This article examines the potential application of transboundary strategic environmental assessment (SEA) in the Pearl River Delta (PRD) Region of southern China. It is an exploratory study based on interdisciplinary literatures and recent developments with law and policy that have seen an expansion of institutional measures designed to address environmental issues in the PRD. The proliferation of cross boundary major infrastructure development in the absence of an assessed strategic framework has provided the motivation, together with emphasis placed on difficulties regulating cross border environmental problems in the PRD (e.g. Lee, 2002), and underlying contextual constraints (e.g. Bina, 2008) upon which this article attempts to build. It is also informed by the recent focus given to transboundary dimensions of environmental impact assessment (EIA) and SEA globally which is proving to be a useful tool for this purpose. This is further seen to be influenced greatly by context, which if not supportive may undermine effectiveness (Kersten, 2009). While referring to experience with transboundary EIA (TEIA) globally for comparisons and differences, (which is primarily limited to the project level), the key structural impediments to coordinated or joint EIA and SEA processes in the PRD Region (which derive from the reality of constitutional law) are emphasized. Comparisons with the experiences of other jurisdictions are tentative because the socio-economic and political-legal differences mean that there are inevitably limitations to the application of lessons from elsewhere. There are, however, reasons to be positive about the role of TEIA and SEA in the future development of the PRD Region. This is for the very reason that cooperation between the jurisdictions has been policy rather than law based which is consistent with much SEA experience to date, especially concerning application to policy and legislative proposals. The article will begin by defining TEIA and SEA, and consider briefly international experience and its relevance to the Region. It will then explain the legal relationships between the jurisdictions and their implications, outline current jurisdiction specific regulation of EIA and SEA (primarily in Hong Kong and mainland China where the law is most developed), before providing an overview of the development situation in the PRD Region, giving examples of economic development projects and their environmental effects which have been separately assessed under the relevant law of each of the jurisdictions. It will then give some examples of strategic documents which influence this development activity but which have not to date been subject to assessment. In a discussion section, constraints and opportunities for TEIA and SEA in the PRD Region are examined. The relevance of TEIA and SEA in the relationship between China and other neighboring states will also be briefly considered, and the political context of operation emphasized in the conclusion.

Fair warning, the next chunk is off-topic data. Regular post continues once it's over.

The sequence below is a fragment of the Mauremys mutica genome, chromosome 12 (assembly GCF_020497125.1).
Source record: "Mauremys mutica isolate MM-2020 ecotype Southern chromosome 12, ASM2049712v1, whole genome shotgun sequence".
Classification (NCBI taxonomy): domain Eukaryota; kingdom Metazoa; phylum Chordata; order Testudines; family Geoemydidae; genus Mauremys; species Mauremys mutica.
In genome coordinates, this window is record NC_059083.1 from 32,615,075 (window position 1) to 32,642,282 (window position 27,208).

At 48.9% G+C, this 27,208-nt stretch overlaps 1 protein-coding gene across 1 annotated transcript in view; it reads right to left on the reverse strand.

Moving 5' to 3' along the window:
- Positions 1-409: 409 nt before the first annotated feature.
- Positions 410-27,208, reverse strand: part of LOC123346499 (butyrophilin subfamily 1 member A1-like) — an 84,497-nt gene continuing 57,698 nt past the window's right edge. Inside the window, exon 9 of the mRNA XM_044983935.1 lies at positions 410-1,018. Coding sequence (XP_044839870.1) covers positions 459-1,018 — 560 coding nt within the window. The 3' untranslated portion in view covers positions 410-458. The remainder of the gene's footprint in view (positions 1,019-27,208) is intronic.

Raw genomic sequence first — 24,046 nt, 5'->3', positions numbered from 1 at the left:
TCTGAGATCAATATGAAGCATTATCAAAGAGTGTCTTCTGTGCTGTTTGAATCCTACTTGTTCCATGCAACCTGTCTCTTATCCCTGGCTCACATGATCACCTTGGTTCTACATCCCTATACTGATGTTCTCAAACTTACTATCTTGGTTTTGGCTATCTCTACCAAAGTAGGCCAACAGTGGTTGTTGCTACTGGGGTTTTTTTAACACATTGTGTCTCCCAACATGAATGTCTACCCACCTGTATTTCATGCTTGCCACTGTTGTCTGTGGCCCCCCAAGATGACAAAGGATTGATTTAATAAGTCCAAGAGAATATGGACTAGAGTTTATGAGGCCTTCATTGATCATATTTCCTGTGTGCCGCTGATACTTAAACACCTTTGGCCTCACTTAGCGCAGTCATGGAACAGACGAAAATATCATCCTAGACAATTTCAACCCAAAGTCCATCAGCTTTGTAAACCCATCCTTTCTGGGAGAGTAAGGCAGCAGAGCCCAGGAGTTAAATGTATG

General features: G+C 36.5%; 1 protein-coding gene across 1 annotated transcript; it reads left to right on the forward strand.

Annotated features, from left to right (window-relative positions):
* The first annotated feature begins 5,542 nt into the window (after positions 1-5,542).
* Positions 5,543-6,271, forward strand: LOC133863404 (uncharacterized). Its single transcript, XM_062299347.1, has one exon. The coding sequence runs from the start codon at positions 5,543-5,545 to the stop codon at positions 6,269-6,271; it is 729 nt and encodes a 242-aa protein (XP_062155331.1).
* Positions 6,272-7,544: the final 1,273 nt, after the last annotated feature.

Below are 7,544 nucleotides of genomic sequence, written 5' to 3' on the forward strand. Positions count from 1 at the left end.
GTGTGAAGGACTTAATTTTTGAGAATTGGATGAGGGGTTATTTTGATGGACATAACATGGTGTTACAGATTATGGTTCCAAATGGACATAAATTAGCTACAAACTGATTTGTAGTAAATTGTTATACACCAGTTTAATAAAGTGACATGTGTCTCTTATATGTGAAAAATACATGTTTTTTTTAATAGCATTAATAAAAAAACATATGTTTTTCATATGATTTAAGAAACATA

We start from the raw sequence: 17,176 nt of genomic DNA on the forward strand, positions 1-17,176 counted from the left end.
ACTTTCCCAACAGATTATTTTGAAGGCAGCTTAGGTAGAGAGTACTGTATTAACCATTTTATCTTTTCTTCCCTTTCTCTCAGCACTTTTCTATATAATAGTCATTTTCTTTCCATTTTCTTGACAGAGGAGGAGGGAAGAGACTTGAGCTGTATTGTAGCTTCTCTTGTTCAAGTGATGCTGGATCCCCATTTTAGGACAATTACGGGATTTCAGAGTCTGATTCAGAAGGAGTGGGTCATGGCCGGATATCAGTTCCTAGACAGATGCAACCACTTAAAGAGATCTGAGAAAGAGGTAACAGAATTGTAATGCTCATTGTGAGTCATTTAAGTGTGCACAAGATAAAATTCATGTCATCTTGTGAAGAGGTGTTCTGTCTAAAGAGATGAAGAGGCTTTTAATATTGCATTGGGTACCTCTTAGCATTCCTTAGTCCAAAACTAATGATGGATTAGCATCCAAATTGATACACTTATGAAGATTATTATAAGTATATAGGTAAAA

نتیجه گیری انگلیسی
The political context for TEIA and SEA has been noted throughout this article and some concluding comments are appropriate. One of the general lessons learnt from international experience with TEIA is that a high level of political support is needed, as the ‘political context in which the T[E]IA is conducted can have a profound impact on the T[E]IA. Politics can assist the process or it can complicate and impede it, particularly if certain outcomes are prescribed or proscribed’ (Bruch et al., 2007, p. 403). Securing political support is particularly important to overcome issues of sovereignty and the incompatibility of national systems; it is also needed to enable the effective implementation of the principle of non-discrimination, given the recognized importance of meaningful public participation. Challenges deriving from the political context are enhanced with regard to transboundary SEA, where decision making is further complicated by the need to coordinate in respect of policy and other strategic issues such as land use planning. Building trust and goodwill regarding issues of common concern is a precondition to cooperation, and applying procedures in an ad hoc manner initially is certainly better than not applying them at all, especially if lessons learnt from the process leads to acceptance and greater formality at a later stage. The political context for TEIA and SEA in the PRD Region will however continue to be subject to the restraints of constitutional law while the Hong Kong and Macau SARs retain their separate status. This article has argued that this should be seen as an advantage for building on existing cooperation mechanisms, which if successful may provide a model for the development of TEIA and SEA between China and other states.